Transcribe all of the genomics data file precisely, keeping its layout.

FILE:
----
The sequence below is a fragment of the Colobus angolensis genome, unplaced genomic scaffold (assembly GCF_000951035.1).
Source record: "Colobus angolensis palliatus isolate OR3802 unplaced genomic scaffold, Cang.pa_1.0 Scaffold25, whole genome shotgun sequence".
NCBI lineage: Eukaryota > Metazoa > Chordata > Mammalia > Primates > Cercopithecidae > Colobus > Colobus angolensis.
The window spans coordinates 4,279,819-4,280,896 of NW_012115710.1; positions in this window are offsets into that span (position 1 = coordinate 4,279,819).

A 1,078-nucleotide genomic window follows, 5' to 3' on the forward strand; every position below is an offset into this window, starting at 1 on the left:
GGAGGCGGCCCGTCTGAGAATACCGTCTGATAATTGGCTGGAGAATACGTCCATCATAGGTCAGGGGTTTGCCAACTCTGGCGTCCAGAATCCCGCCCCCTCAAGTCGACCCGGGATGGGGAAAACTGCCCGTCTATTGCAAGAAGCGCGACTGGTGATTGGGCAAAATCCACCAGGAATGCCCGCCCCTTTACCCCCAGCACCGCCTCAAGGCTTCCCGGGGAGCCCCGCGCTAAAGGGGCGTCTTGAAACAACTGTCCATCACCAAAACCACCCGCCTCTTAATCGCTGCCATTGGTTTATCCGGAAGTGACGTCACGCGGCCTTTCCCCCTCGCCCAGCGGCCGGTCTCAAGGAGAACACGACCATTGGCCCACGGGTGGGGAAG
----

The sequence below is a fragment of the Colobus angolensis genome, unplaced genomic scaffold (assembly GCF_000951035.1).
Source record: "Colobus angolensis palliatus isolate OR3802 unplaced genomic scaffold, Cang.pa_1.0 Scaffold25, whole genome shotgun sequence".
NCBI lineage: Eukaryota > Metazoa > Chordata > Mammalia > Primates > Cercopithecidae > Colobus > Colobus angolensis.
The window spans coordinates 4,279,819-4,280,896 of NW_012115710.1; positions in this window are offsets into that span (position 1 = coordinate 4,279,819).

A 1,078-nucleotide genomic window follows, 5' to 3' on the forward strand; every position below is an offset into this window, starting at 1 on the left:
GGAGGCGGCCCGTCTGAGAATACCGTCTGATAATTGGCTGGAGAATACGTCCATCATAGGTCAGGGGTTTGCCAACTCTGGCGTCCAGAATCCCGCCCCCTCAAGTCGACCCGGGATGGGGAAAACTGCCCGTCTATTGCAAGAAGCGCGACTGGTGATTGGGCAAAATCCACCAGGAATGCCCGCCCCTTTACCCCCAGCACCGCCTCAAGGCTTCCCGGGGAGCCCCGCGCTAAAGGGGCGTCTTGAAACAACTGTCCATCACCAAAACCACCCGCCTCTTAATCGCTGCCATTGGTTTATCCGGAAGTGACGTCACGCGGCCTTTCCCCCTCGCCCAGCGGCCGGTCTCAAGGAGAACACGACCATTGGCCCACGGGTGGGGAAG